# Sorting a list of rules

When we give several definitions for a function f, the DownValues of f are automatically sorted with respect to the domain defined by the pattern:

f[x_]:=2;
f[x_?Positive] := 3;
f=4;
DownValues[f]

(* {HoldPattern[f]:>4,HoldPattern[f[x_?Positive]]:>3,HoldPattern[f[x_]]:>2} *)


I am wondering if it possible to sort a list of rules in the same way. For example,

{_->6, _?Positive->3, 1->4}


should be sorted as

{1->4, _?Positive->3, _->6}


Of course it can be done by transforming the list of rules to a list of function definitions, and then translate back the (automatically sorted) DownValues of that function to the original rules. I am looking for a way not using DownValues. Therefore, an alternative title of this question could be: how does Mathematica sort DownValues?

• This may be helpful: How is pattern specificity decided? – Shadowray Jul 6 '17 at 19:31
• @Shadowray. Indeed, looks very interesting, thanks. – Fred Simons Jul 6 '17 at 19:44
• I think this question might be considered a duplicate of (8619) (which Shadowray linked) -- if that question cannot be answered I think neither can this one, and conversely if this one has an answer it would apply there as well? – Mr.Wizard Jul 6 '17 at 20:06
• My initial idea was to use Reverse@Sort[rules, Boole @* GeneralUtilitiesMoreSpecificRuleOrPatternQ]. It gives a correct result for this example, but it may fail with more complicated lists of patterns. – Shadowray Jul 6 '17 at 21:06

When using the function ReplaceAll, the result may depend on the order in which the rules are given. This is due to the fact that when more than one rule can be applied, ReplaceAll uses the first rule in the list. Here is an example:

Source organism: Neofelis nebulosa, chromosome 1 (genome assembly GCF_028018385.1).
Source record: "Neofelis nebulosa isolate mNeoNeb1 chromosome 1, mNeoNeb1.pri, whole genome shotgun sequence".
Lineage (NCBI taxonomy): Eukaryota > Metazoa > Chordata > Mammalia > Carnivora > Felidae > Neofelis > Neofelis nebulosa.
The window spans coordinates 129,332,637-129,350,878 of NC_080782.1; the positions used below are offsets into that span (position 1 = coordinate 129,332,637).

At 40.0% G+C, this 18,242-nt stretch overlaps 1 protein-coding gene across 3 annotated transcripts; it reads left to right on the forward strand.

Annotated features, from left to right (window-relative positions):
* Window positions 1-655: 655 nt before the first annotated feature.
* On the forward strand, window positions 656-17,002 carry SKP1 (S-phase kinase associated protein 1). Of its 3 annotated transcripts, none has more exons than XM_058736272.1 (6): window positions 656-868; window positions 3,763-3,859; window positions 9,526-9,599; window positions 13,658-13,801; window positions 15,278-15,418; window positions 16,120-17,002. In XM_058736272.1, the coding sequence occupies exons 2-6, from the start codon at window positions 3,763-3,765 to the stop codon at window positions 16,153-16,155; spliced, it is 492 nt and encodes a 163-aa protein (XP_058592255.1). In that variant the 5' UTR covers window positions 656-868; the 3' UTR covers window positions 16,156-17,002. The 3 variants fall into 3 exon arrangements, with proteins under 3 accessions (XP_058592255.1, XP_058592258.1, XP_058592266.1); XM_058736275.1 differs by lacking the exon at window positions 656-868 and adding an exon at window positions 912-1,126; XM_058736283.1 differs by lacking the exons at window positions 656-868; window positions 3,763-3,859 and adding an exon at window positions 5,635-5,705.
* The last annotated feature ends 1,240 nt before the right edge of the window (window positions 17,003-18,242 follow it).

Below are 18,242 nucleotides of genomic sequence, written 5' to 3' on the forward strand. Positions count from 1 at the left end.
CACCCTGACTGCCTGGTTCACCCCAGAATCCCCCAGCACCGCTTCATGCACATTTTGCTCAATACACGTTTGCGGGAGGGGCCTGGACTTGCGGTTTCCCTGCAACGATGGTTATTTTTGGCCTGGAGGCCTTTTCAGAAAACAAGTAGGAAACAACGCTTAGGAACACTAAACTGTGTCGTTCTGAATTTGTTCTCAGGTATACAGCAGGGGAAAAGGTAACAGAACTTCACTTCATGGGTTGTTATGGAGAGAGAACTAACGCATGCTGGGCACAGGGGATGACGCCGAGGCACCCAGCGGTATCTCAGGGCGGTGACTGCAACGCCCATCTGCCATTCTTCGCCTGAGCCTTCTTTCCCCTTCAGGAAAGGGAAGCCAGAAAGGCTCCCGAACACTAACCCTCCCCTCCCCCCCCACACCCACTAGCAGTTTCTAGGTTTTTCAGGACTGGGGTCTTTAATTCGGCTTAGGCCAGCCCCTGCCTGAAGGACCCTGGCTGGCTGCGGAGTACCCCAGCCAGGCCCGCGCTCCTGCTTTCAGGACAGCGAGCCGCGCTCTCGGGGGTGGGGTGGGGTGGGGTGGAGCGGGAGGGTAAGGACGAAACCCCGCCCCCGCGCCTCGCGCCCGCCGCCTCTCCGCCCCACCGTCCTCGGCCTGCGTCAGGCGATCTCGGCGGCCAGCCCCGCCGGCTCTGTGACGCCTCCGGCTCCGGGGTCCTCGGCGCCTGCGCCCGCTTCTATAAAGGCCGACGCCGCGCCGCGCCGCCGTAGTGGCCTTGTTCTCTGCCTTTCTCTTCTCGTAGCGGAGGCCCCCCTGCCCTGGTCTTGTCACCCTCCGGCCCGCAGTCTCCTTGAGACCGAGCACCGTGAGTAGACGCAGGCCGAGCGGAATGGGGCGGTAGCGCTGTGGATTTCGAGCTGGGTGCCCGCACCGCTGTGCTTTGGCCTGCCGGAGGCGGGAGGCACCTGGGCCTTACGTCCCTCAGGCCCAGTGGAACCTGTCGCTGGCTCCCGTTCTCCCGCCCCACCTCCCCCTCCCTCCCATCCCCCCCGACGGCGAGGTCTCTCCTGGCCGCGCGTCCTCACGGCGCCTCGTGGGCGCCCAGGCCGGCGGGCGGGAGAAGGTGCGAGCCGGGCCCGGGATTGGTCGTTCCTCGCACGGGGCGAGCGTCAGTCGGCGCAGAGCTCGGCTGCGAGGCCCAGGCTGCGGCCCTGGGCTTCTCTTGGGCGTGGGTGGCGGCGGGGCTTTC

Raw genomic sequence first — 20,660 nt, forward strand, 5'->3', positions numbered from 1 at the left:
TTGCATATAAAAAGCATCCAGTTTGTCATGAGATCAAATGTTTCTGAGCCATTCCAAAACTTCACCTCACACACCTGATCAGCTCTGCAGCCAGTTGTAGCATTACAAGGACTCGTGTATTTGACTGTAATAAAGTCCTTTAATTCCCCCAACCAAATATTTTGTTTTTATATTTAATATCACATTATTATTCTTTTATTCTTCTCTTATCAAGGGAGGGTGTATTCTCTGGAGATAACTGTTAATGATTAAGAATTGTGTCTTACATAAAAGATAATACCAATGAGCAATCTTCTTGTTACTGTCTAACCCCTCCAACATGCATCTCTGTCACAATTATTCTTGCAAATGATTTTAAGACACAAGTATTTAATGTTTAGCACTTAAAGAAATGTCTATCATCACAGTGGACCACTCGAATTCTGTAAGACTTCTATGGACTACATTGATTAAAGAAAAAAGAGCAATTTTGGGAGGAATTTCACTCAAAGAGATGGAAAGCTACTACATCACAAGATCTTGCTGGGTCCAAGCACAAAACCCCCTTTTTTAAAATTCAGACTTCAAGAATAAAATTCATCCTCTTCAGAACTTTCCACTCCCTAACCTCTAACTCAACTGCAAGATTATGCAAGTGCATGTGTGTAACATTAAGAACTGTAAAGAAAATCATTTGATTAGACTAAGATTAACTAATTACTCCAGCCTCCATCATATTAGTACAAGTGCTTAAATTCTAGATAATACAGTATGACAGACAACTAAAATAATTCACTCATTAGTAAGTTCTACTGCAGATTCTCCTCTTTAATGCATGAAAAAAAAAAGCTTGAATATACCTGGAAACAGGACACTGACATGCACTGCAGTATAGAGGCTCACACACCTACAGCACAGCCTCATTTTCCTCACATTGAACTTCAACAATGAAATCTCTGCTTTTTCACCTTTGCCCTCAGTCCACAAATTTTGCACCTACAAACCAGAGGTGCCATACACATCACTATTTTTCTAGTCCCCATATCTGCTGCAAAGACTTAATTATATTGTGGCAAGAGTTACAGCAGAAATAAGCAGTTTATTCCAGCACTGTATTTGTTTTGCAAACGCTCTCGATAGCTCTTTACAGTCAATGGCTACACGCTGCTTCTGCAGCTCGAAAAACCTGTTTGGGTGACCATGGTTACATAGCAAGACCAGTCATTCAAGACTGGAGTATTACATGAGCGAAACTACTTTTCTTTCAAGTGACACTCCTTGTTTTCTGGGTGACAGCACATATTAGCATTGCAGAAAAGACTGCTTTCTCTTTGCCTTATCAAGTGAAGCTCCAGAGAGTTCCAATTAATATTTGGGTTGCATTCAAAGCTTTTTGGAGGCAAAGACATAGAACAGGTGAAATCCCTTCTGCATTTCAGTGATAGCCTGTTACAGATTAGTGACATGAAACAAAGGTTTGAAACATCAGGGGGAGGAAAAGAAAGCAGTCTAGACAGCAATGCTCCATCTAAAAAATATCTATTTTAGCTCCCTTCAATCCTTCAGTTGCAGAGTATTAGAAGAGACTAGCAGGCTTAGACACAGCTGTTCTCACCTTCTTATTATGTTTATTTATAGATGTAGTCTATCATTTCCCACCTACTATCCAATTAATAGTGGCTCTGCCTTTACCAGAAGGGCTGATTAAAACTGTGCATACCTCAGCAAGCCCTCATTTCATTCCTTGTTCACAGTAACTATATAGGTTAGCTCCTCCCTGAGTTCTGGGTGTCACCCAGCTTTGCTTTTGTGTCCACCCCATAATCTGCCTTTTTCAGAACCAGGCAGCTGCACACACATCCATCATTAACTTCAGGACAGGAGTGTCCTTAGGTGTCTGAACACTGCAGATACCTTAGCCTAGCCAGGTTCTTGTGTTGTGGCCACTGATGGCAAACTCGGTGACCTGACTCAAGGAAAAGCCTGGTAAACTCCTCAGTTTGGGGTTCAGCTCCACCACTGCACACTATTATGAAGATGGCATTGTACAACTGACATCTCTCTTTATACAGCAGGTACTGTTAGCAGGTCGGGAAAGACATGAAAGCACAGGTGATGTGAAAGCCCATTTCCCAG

rules={_Integer->1,_?EvenQ->2,1->4, 2->5, _?OddQ->3}
(* {_Integer->1,_?EvenQ->2,1->4,2->5,_?OddQ->3} *)

Range /. rules
(* {1,1,1,1,1,1,1,1,1,1} *)

Range /. Reverse[rules]
(* {3,5,3,2,3,2,3,2,3,2} *)


I want to use the rules in such a way that the most specific rule is used first. We know that the DownValues of a function are automatically sorted such that the most specific definition is used first. We call this mechanism in the following sorting function for rules:

sortrules[rules_] := Module[{f}, (f[#[]]=#[])& /@ rules; DownValues[f] /. f[x_]:>x]

sortrules[rules]
(* {HoldPattern:>4,HoldPattern:>5,HoldPattern[_Integer]:>1,
HoldPattern[_?EvenQ]:>2,HoldPattern[_?OddQ]:>3} *)


This is good, but not perfect: it is not recognized that the last two rules are more specific than the third one. That can be improved by using the pattern _Integer instead of _ in the last two rules.

sortrules[{_Integer->1, _Integer?EvenQ->2, 1->4, 2->5, _Integer?OddQ->3}]
(* {HoldPattern:>4, HoldPattern:>5, HoldPattern[_Integer?EvenQ]:>2,
HoldPattern[_Integer?OddQ]:>3, HoldPattern[_Integer]:>1}


My problem is how we can arrive at more or less the same result by using other Mathematica functions than DownValues.

This link provided by @Shadowray refers to a very interesting discussion on how to order patterns with respect to the specificity. My question is very related to this discussion and I completely agree with @Mr.Wizard that it can be considered as a duplicate, though I am only looking for existing Mathematica functions, not creating new ones.

As mentioned by Shadowray, in the context GeneralUtilities we find some functions for sorting patterns. The most promising is the function PatternSort, of which the documentation states that it returns a list of patterns, in order of most specific to least specific.

GeneralUtilitiesPatternSort[rules[[All, 1]]]
(* {_?OddQ,2,1,_?EvenQ,_Integer} *)


Obviously, this result is not in agreement with the documentation: the most specific patterns 1 and 2 follow the less specific pattern _?OddQ.

By using Information on these functions, we find that at the end they call the function InternalComparePatterns. That function cannot handle patterns that contain a function test very well:

InternalComparePatterns[1,_?(True&)]
(* Incomparable *)


So my conclusion is that using DownValues for sorting patterns or rules with respect to specificity, as done above, has to be preferred over using the functions in the context GeneralUtilities.